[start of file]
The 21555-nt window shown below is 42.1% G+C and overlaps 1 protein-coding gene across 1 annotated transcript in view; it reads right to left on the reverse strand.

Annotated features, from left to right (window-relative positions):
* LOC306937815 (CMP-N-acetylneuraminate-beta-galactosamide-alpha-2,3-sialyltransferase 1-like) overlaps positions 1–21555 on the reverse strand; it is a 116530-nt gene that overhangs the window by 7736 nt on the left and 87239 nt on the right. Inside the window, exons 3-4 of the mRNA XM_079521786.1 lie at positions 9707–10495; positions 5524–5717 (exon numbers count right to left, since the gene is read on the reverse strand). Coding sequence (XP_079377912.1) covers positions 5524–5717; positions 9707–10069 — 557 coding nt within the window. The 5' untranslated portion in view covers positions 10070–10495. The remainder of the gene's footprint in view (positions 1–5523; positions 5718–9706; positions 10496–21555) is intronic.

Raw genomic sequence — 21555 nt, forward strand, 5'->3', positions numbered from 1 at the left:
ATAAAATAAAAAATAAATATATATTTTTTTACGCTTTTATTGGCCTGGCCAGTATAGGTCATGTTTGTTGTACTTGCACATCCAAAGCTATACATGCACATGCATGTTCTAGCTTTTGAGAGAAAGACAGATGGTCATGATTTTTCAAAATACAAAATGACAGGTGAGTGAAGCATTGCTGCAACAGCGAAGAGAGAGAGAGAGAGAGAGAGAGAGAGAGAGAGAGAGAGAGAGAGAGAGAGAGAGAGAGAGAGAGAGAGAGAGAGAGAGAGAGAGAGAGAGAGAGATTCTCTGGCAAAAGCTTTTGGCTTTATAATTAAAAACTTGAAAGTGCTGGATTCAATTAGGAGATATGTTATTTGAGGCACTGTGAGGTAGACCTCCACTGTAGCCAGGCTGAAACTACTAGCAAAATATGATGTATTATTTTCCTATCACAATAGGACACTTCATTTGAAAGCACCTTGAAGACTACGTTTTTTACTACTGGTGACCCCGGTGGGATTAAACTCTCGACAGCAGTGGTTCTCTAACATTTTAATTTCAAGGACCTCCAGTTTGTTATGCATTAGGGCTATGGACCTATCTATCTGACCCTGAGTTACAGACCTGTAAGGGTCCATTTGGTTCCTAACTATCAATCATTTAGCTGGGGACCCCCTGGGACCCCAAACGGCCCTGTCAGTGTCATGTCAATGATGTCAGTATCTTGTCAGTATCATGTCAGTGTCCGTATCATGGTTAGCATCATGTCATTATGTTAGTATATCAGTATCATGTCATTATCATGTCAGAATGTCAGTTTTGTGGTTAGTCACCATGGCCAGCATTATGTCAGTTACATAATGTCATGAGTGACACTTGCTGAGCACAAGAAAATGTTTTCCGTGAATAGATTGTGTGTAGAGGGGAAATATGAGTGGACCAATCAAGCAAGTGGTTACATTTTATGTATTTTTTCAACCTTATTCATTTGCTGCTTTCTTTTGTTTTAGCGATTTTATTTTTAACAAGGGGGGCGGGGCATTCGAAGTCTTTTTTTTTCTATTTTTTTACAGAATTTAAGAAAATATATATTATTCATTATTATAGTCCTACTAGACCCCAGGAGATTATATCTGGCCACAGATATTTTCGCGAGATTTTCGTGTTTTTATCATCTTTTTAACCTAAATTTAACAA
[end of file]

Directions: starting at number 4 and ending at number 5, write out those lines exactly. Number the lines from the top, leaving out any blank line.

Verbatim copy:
Raw genomic sequence — 21555 nt, forward strand, 5'->3', positions numbered from 1 at the left:
ATAAAATAAAAAATAAATATATATTTTTTTACGCTTTTATTGGCCTGGCCAGTATAGGTCATGTTTGTTGTACTTGCACATCCAAAGCTATACATGCACATGCATGTTCTAGCTTTTGAGAGAAAGACAGATGGTCATGATTTTTCAAAATACAAAATGACAGGTGAGTGAAGCATTGCTGCAACAGCGAAGAGAGAGAGAGAGAGAGAGAGAGAGAGAGAGAGAGAGAGAGAGAGAGAGAGAGAGAGAGAGAGAGAGAGAGAGAGAGAGAGAGAGAGAGAGAGAGATTCTCTGGCAAAAGCTTTTGGCTTTATAATTAAAAACTTGAAAGTGCTGGATTCAATTAGGAGATATGTTATTTGAGGCACTGTGAGGTAGACCTCCACTGTAGCCAGGCTGAAACTACTAGCAAAATATGATGTATTATTTTCCTATCACAATAGGACACTTCATTTGAAAGCACCTTGAAGACTACGTTTTTTACTACTGGTGACCCCGGTGGGATTAAACTCTCGACAGCAGTGGTTCTCTAACATTTTAATTTCAAGGACCTCCAGTTTGTTATGCATTAGGGCTATGGACCTATCTATCTGACCCTGAGTTACAGACCTGTAAGGGTCCATTTGGTTCCTAACTATCAATCATTTAGCTGGGGACCCCCTGGGACCCCAAACGGCCCTGTCAGTGTCATGTCAATGATGTCAGTATCTTGTCAGTATCATGTCAGTGTCCGTATCATGGTTAGCATCATGTCATTATGTTAGTATATCAGTATCATGTCATTATCATGTCAGAATGTCAGTTTTGTGGTTAGTCACCATGGCCAGCATTATGTCAGTTACATAATGTCATGAGTGACACTTGCTGAGCACAAGAAAATGTTTTCCGTGAATAGATTGTGTGTAGAGGGGAAATATGAGTGGACCAATCAAGCAAGTGGTTACATTTTATGTATTTTTTCAACCTTATTCATTTGCTGCTTTCTTTTGTTTTAGCGATTTTATTTTTAACAAGGGGGGCGGGGCATTCGAAGTCTTTTTTTTTCTATTTTTTTACAGAATTTAAGAAAATATATATTATTCATTATTATAGTCCTACTAGACCCCAGGAGATTATATCTGGCCACAGATATTTTCGCGAGATTTTCGTGTTTTTATCATCTTTTTAACCTAAATTTAACAA